David Cameron has said he would be ready to fight a general election if the prime minister called a snap poll.
David Cameron was interviewed on a visit to Horton General Hospital
"We've got the candidates, we've very effectively raised money, cleared a lot of our debts," the Tory leader said.
He also told Channel Four News the Tories' general election manifesto was "under preparation at the moment".
A leaked memo on Thursday showed Gordon Brown was advised to hold an early election after a "significant honeymoon" as prime minister.
Labour pollster Philip Gould's advice, leaked to the Daily Mirror, included that Mr Brown should go for an early election after "a short period of intense and compelling activity".
Speculation over an early election has also been growing after a series of opinion polls suggested Labour has kept a steady lead over the Conservatives since Mr Brown became prime minister.
Mr Cameron's comments came as he vowed to fight plans to downgrade district general hospitals in the NHS.
Mr Cameron, who was visiting the threatened Horton General Hospital in Banbury, Oxfordshire, said: "There are 40 maternity units currently under threat and 90 accident and emergency units under threat.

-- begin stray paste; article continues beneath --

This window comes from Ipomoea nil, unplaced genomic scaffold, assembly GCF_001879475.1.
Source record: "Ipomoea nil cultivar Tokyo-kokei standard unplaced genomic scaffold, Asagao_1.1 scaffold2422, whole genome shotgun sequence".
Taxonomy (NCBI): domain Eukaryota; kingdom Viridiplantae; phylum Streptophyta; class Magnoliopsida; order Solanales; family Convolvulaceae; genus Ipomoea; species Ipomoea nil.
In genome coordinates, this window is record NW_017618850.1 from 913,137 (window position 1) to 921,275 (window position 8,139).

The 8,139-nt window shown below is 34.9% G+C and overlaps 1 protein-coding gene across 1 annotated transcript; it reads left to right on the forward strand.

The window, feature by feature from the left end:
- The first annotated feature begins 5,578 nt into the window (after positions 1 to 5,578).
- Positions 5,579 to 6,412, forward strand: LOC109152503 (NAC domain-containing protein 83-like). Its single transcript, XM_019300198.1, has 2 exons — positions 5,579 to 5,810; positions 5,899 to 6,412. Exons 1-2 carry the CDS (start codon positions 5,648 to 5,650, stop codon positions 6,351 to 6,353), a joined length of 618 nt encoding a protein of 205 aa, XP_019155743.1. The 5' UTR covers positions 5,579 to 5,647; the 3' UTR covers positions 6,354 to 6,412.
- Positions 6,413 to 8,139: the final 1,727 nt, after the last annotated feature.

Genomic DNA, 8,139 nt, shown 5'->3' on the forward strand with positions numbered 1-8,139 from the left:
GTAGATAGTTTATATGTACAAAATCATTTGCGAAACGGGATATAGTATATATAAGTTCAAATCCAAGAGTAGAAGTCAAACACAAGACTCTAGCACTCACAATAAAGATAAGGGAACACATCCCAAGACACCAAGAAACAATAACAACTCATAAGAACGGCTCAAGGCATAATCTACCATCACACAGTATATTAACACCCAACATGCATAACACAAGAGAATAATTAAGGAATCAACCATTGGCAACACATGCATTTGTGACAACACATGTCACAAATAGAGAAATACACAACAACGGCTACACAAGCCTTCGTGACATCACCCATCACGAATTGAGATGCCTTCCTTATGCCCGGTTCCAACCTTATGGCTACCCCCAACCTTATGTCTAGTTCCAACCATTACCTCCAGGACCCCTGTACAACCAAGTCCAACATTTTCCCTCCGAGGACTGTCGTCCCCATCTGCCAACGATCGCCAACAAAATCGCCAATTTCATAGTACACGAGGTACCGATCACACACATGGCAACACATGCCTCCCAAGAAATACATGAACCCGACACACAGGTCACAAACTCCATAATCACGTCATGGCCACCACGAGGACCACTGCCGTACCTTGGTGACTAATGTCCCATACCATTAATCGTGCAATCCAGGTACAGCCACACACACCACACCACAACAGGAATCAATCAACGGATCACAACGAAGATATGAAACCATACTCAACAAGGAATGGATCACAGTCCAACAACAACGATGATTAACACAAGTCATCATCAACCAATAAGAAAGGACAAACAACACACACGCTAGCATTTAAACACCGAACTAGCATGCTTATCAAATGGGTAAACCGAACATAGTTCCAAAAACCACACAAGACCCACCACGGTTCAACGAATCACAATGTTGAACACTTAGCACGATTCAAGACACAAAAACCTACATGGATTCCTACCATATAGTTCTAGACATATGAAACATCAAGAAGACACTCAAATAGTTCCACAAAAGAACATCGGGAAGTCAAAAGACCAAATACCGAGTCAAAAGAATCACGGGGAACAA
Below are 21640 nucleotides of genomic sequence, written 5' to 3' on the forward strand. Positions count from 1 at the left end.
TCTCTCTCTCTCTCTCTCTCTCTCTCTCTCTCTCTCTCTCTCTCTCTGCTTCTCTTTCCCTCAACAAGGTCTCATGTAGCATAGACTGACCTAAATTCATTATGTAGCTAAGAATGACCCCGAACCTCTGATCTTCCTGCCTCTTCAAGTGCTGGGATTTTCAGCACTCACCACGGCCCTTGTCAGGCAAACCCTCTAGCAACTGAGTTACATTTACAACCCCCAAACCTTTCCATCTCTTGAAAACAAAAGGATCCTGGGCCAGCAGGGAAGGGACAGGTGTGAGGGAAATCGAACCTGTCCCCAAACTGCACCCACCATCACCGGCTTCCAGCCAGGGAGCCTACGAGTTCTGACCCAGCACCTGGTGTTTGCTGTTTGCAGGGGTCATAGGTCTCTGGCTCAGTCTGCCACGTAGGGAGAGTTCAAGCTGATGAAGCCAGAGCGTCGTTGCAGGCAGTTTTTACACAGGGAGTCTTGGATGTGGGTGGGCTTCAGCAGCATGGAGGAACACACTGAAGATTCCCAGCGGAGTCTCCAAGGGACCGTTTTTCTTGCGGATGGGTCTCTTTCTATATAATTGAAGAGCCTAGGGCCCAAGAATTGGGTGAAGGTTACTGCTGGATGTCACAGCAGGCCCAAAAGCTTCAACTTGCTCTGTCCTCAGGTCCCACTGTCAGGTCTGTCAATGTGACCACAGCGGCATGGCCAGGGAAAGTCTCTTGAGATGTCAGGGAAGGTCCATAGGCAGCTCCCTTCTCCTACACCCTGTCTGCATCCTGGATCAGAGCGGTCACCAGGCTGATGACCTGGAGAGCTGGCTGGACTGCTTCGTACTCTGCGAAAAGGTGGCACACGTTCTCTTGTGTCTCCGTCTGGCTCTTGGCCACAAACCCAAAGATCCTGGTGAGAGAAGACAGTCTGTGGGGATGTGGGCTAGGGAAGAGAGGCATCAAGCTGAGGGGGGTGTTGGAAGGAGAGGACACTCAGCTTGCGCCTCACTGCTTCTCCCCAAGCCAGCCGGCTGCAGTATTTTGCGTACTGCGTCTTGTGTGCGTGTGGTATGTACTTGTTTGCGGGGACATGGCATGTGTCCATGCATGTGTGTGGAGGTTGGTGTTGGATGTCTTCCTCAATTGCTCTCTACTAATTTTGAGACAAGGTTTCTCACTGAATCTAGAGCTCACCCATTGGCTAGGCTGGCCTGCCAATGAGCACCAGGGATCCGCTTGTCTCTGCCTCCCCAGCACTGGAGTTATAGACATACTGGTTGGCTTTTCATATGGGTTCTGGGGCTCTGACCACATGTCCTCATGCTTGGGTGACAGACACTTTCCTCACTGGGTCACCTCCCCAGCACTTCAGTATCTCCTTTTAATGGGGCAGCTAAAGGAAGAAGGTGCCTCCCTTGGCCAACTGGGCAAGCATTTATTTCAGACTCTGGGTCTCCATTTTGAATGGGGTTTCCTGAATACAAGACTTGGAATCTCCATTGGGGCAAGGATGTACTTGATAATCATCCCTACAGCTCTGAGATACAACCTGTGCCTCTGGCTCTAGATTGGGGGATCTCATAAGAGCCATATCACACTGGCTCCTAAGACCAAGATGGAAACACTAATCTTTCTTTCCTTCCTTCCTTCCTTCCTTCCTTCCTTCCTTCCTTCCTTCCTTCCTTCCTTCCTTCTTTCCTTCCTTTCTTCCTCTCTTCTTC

"The government does not believe in district general hospitals. I promise the government that there will be an absolute bare-knuckle fight on this."
Mr Cameron told Channel 4 News of his election preparations, saying the final three reports from his policy review groups - on the economy, public service reform and the quality of life- are ready for publication.
Three other reports, on global poverty, social justice and security, have already been published.
The prime minister can call an election at any time up to May 2010.
Recent practice has seen an election every four years, which is why May 2009 is still seen as the most likely date.